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Sarcoidosis Vasc Diffuse Lung Dis. 2010 Jul;27(2):111-20.

Sarcoidosis in Ireland: regional differences in prevalence and mortality from 1996-2005.

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Interstitial Lung Disease Clinic, Department of Respiratory Medicine, Cork University Hospital, Wilton, Cork, Ireland.



Sarcoidosis is a common multisystem disease of unknown cause and Ireland is among the countries with the highest reported prevalence of disease worldwide. Despite this, reports on the geographical distribution of disease and differences in mortality due to sarcoidosis within Northern Ireland (NI) and the Republic of Ireland (ROI) are currently lacking.


This study was performed to examine sarcoidosis prevalence and mortality in Ireland (NI and ROI) to specifically determine if geographical or temporal clusters of disease are present and if any differences in mortality exist between NI and ROI.


A retrospective study, examining hospital discharge data for NI and ROI and data on deaths due to sarcoidosis, obtained from the relevant official government agencies.


For 1996-2005, the prevalence of sarcoidosis was 28.13 per 100,000 for ROI compared with 11.16 per 100,000 for NI (p = 0.002). Two significant spatial clusters of disease were detected in the Northwest (Prevalence = 44.9 per 100,000) and also the Midlands region (32.1 per 100,000). Two lower-prevalence spatial clusters were also detected in the South and Southeast of ROI. Temporal clustering was also present throughout ROI and NI for the years 2000 to 2004, while space-time clustering was found in three regions, the West (ROI), the East (ROI) and Northeast (ROI and NI). The case fatality rate for ROI was 0.84%, and for NI was 1.44% (p = 0.03).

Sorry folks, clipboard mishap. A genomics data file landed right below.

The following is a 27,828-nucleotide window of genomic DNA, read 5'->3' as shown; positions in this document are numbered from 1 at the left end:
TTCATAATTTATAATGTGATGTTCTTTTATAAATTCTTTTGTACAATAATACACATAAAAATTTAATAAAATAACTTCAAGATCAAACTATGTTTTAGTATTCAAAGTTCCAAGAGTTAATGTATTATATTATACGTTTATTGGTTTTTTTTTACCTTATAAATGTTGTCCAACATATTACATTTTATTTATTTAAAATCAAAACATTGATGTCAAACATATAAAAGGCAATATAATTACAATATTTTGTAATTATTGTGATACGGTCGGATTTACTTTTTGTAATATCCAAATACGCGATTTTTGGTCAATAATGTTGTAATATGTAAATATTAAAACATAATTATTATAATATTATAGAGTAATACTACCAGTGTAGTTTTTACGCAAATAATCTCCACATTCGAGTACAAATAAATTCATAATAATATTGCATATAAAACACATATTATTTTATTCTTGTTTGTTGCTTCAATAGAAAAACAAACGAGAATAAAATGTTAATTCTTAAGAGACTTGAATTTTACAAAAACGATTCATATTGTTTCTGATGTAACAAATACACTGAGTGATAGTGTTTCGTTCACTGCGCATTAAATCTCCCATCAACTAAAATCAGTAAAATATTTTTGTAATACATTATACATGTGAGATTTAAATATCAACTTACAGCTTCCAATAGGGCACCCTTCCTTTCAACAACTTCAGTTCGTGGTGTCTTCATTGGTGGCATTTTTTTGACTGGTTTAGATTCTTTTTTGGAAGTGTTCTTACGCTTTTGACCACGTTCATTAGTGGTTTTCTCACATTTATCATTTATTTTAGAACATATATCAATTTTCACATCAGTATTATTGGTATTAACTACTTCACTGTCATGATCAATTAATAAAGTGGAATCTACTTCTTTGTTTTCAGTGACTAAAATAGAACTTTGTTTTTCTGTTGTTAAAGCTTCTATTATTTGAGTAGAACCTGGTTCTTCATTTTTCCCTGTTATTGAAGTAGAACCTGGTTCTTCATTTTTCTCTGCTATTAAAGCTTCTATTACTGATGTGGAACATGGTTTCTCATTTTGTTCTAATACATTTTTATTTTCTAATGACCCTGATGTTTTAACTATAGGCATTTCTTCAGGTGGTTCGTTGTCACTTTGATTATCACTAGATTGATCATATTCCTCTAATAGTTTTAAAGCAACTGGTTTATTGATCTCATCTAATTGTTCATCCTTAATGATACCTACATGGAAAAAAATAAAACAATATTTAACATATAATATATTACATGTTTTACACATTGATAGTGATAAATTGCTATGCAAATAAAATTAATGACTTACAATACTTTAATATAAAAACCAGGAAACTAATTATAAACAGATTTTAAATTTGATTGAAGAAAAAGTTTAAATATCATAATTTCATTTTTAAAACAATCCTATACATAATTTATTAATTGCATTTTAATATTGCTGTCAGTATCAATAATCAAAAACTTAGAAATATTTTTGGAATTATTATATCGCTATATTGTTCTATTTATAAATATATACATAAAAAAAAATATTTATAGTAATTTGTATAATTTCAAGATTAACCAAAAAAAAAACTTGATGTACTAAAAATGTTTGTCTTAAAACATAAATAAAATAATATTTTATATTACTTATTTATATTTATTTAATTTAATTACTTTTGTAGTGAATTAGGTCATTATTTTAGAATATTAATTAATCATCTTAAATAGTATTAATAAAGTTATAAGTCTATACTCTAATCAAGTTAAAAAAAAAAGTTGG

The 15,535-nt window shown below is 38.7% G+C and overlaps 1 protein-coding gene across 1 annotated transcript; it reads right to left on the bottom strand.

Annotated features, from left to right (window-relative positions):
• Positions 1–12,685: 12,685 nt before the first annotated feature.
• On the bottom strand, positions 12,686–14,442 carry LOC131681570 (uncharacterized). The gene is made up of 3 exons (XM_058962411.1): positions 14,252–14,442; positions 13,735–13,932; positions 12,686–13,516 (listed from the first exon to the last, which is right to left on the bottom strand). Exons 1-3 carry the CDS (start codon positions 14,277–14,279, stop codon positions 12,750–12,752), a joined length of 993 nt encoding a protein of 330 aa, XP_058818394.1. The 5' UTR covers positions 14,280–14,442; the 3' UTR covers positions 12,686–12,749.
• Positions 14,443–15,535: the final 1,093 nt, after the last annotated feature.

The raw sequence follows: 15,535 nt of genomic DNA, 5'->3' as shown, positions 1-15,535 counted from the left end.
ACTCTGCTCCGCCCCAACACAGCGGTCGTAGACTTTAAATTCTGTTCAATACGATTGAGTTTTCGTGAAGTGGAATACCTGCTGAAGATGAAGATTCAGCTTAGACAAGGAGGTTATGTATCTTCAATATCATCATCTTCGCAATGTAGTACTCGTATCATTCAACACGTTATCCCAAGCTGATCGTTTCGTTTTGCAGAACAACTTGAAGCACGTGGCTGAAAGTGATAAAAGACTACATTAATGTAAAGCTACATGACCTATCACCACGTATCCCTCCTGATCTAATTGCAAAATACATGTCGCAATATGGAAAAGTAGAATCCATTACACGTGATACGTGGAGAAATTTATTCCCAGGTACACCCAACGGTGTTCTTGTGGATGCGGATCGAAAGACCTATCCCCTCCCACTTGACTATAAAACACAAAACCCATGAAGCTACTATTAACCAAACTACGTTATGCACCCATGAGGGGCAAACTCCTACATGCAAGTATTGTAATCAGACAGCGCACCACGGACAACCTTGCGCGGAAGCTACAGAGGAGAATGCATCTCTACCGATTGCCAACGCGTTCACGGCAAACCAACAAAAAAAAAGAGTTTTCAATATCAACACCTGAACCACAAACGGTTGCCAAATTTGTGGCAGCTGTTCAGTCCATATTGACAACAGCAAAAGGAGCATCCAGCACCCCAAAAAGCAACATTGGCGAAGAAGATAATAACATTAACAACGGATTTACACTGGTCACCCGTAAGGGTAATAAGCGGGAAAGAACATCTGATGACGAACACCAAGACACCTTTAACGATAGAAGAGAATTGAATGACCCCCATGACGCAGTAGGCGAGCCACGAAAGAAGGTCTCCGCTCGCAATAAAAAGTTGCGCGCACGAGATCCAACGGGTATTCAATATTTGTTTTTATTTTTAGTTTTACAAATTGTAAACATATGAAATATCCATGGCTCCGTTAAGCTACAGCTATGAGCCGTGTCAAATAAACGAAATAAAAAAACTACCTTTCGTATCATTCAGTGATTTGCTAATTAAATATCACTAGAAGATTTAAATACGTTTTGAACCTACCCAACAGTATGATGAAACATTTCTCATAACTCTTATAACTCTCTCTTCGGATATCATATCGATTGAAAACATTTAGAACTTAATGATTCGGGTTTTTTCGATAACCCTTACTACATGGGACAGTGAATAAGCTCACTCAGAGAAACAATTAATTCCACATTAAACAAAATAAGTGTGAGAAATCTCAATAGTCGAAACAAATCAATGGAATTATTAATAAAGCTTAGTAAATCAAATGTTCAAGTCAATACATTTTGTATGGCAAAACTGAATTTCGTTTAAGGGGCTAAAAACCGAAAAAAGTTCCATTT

Considerable heterogeneity in disease prevalence is evident in Ireland as significant spatial, temporal and space-time clusters of sarcoidosis are demonstrated in this study. Prevalence rates are also higher than that previously reported for Ireland and are comparable to those of Scandinavian countries. Although case-fatality is low in both ROI and NI, it is significantly lower in ROI. Further study is needed to investigate these findings and the creation of an all-island sarcoidosis registry would provide a mutually beneficial means of capturing this data more effectively.

[Indexed for MEDLINE]

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